Kids and Paper.  If you have them and they are in school, you know that it can be a daily deluge of papers. We use a stackable letter tray for the kids (oldest to youngest) – they each have a spot and this is where their papers go while we’re deciding on what to keep, shred, or file away for nostalgic reasons.

Next up?  The best stuff goes in their file box – it’s divided by year and by folder.  These file boxes stay in their closet on the top shelf.  We go through them a couple times a year.

Larger artwork goes in a portfolio that is stored in their rooms as well.  I was an art teacher – I love keeping their best artwork in a portfolio to look at through the years.

I wrote a post that details these three systems in depth with links and product information if you would like more, head to the post Essentials for Organizing Kids’ Papers and Memorabilia.

If you are looking for ways to eliminate paper clutter, start here:

  • Deal with it daily. The #1 secret to keeping paper clutter to a minimum is to deal with it daily. Processing mail, school papers, and any other paper that makes its way into your home right away is the best way to keep it from becoming overwhelming.  Clutter is one of my five DAILY tasks.  Paper falls under the clutter umbrella – if you follow my routine, make sure you’re including paper in your daily clutter routine.
  • Shred, shred, shred.  Buy a good quality shredder and use it.  I linked up the one we have below.  Don’t want to buy a shredder?  Google shred day in your town or call your local bank – many towns and banks have one or two days a year where you can bring your stuff to be shredded.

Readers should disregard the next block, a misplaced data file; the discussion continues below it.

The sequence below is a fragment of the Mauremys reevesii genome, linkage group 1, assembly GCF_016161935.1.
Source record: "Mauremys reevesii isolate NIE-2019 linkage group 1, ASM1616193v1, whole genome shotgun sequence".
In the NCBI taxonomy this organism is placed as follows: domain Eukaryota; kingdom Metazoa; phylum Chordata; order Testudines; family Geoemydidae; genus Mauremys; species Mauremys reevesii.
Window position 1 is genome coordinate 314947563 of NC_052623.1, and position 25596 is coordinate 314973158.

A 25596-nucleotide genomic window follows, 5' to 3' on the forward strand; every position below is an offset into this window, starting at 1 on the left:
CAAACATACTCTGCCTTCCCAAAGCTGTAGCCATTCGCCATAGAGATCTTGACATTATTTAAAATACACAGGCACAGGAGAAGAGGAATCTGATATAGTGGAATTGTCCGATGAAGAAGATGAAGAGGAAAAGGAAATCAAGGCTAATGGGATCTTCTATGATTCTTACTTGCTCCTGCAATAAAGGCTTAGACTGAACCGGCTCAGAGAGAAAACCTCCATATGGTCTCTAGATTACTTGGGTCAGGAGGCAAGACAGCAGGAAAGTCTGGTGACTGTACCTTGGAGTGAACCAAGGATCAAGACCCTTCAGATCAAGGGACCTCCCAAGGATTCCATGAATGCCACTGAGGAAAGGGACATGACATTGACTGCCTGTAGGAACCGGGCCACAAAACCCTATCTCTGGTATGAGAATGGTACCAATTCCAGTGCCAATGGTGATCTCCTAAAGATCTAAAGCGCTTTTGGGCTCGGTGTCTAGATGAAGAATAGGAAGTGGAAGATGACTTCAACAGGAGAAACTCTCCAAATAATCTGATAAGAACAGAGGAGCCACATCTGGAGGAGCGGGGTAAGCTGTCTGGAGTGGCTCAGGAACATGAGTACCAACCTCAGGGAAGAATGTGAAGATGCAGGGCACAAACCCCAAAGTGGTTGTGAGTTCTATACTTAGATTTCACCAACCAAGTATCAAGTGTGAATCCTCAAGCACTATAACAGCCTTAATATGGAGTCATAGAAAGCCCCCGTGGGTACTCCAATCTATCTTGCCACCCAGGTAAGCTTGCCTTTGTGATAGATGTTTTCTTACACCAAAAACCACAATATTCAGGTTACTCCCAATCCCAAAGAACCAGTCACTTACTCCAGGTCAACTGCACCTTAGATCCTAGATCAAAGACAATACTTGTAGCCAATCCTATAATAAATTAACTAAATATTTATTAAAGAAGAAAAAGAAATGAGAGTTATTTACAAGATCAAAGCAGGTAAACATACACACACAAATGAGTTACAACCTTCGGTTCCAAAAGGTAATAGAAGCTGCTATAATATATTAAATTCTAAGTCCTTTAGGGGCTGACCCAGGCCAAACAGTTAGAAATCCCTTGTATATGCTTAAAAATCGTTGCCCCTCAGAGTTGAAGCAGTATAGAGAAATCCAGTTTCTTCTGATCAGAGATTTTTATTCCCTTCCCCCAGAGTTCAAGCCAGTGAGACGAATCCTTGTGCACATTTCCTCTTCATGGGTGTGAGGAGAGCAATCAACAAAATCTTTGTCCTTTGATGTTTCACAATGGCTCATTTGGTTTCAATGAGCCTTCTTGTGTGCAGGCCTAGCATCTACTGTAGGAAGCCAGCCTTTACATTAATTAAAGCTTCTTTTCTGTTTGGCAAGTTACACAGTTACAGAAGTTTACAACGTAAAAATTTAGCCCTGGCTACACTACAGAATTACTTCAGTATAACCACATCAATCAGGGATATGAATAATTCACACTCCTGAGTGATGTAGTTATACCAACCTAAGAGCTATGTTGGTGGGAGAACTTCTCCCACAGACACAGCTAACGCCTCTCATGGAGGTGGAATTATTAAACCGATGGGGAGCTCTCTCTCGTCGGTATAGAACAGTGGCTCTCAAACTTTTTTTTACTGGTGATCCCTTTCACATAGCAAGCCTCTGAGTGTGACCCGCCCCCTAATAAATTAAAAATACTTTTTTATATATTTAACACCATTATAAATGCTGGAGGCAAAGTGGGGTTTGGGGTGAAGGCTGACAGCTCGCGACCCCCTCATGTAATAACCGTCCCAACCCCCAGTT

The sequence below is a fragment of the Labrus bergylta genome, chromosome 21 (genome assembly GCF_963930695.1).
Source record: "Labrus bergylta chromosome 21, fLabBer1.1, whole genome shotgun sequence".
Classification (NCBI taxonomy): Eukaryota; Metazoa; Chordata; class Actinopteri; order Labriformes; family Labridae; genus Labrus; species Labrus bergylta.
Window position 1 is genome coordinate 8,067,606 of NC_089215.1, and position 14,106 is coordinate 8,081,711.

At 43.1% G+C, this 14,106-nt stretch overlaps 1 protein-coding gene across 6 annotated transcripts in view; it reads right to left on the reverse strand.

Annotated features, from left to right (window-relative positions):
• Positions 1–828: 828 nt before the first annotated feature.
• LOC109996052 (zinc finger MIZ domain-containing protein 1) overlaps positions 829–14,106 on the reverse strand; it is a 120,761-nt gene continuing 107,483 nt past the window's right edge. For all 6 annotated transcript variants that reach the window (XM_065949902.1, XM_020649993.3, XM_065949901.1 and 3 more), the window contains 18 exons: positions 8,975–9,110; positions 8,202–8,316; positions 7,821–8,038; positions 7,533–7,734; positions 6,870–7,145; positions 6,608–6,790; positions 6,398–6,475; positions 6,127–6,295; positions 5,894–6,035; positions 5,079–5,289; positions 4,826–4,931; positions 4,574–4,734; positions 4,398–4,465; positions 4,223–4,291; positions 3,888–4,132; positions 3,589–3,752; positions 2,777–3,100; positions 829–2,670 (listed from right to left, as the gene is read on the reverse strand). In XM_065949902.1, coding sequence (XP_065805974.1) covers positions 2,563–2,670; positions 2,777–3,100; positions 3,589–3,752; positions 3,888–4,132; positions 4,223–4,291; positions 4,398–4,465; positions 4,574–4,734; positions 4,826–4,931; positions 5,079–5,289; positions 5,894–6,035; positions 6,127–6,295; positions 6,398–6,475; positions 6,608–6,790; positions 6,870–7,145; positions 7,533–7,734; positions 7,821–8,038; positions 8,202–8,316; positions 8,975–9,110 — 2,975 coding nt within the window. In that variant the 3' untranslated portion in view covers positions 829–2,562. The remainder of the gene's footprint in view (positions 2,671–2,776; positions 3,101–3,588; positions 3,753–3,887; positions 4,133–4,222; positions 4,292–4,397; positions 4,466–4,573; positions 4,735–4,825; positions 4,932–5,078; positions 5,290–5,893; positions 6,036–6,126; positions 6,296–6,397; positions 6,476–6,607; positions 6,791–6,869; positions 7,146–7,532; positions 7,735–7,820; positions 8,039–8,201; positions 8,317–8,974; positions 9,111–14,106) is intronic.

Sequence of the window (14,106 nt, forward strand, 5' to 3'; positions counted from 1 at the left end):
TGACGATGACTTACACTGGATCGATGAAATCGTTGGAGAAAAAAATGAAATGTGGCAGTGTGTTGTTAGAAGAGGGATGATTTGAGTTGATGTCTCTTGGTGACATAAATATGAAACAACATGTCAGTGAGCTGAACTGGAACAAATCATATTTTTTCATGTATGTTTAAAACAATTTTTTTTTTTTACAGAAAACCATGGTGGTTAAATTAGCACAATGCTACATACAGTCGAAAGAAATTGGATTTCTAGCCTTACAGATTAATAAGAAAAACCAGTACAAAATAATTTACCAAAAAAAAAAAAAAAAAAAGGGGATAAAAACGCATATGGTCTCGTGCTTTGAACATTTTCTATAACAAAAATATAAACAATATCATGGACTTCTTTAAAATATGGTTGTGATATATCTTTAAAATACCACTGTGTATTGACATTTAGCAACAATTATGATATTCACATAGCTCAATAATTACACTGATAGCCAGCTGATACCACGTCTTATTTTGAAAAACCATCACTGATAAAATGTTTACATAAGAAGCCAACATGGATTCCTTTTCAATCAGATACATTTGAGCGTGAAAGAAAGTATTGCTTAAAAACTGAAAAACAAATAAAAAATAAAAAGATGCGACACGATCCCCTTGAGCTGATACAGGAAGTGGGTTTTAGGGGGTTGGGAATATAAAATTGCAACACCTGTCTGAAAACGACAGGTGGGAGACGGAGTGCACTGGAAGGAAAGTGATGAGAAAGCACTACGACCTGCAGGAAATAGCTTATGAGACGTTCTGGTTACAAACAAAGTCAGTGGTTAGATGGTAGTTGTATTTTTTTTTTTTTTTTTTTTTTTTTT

• Get rid of unwanted mail.  There’s a free app called PaperKarma – just scan your unwanted mail, they contact the sender, and the mail is gone. If you’re sick of getting those pre-screened credit offers you can go to OptOutPreScreen via the Federal Trade Commission to get off that list.
  • Scan important papers.  Save them to an external drive or cloud storage. Here are a couple I like:
    Evernote – a way to digitally remember everything.
    Neat and Doxie are digital scanning devices you can use.
  • Store photos digitally.  I’m sure that this is another post, but I use Shutterfly, DropBox and an external hard drive, but there are lots of options out there for slimming down the picture stacks. Print a book once every year or two and you’ll be on your way to keeping those photos updated. If you’re behind, start with the current year and work backwards.  (I’m way behind on this but have made plans to get this taken care of in 2019).
  • Store pdfs and printables digitally.  I store pdfs in Dropbox or on iCloud. Set up a folder for each category and you can quickly find any printables you need. Everything’s stored in the cloud and can be found on any device – easy peasy. Did you know that if you have a tablet, like an iPad you can use printables paperless with an app like Notability that lets you digitally write on your pdfs and take notes with you anywhere?

Curious on how long you should keep paper for? Check out this free printable guide!

Looking for a product?  I’ve linked up everything that I can below….